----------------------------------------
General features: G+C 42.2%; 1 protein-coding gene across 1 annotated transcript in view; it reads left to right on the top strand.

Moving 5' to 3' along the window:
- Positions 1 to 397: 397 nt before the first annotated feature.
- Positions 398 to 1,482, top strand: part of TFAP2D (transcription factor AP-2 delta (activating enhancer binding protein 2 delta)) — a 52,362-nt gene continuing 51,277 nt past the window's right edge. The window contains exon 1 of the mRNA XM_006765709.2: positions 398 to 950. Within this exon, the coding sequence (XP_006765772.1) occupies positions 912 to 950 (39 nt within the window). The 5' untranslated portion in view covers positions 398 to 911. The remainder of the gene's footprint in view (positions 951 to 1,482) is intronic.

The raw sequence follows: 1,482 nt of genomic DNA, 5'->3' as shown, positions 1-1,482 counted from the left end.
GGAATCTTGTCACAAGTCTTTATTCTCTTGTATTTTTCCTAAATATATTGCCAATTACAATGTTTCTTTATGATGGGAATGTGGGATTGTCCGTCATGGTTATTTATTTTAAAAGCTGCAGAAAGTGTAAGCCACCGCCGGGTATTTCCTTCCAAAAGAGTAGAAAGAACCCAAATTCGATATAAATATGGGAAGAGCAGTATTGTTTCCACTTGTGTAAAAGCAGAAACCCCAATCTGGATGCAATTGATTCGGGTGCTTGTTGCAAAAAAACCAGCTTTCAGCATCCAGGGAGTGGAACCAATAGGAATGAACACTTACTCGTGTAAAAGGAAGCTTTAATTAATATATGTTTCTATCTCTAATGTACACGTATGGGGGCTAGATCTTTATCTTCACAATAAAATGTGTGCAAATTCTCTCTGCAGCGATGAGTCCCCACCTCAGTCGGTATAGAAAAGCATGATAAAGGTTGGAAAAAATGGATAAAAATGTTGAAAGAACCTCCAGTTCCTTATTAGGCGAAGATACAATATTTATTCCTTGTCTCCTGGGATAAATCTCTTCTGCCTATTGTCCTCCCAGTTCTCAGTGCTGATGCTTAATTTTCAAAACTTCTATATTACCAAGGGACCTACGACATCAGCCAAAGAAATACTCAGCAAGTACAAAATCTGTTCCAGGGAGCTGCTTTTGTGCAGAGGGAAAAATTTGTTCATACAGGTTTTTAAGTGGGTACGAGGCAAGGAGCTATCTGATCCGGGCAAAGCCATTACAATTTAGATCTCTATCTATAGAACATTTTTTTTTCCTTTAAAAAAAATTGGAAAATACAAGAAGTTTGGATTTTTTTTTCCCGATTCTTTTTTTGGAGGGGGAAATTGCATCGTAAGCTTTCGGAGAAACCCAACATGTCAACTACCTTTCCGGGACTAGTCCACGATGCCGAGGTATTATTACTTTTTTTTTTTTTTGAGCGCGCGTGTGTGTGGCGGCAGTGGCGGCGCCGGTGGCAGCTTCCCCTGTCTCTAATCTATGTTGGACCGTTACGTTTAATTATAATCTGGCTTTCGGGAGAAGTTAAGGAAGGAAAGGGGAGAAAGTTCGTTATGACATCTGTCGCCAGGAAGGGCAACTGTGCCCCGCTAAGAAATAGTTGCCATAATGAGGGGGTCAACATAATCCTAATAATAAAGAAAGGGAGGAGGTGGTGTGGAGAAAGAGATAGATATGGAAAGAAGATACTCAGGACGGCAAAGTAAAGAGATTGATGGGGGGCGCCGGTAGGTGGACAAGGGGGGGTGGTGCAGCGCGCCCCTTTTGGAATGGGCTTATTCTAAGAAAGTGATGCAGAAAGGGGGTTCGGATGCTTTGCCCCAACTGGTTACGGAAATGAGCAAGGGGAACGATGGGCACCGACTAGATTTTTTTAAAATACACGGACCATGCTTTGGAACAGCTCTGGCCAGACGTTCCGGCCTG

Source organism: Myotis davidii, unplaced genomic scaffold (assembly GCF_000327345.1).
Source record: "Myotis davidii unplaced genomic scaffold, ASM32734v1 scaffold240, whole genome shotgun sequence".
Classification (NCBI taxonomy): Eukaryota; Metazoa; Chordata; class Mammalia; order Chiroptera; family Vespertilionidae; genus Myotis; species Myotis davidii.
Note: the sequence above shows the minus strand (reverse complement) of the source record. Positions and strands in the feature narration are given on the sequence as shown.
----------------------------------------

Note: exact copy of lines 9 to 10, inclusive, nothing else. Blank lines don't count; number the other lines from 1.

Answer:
Classification (NCBI taxonomy): Eukaryota; Metazoa; Chordata; class Mammalia; order Chiroptera; family Vespertilionidae; genus Myotis; species Myotis davidii.
Note: the sequence above shows the minus strand (reverse complement) of the source record. Positions and strands in the feature narration are given on the sequence as shown.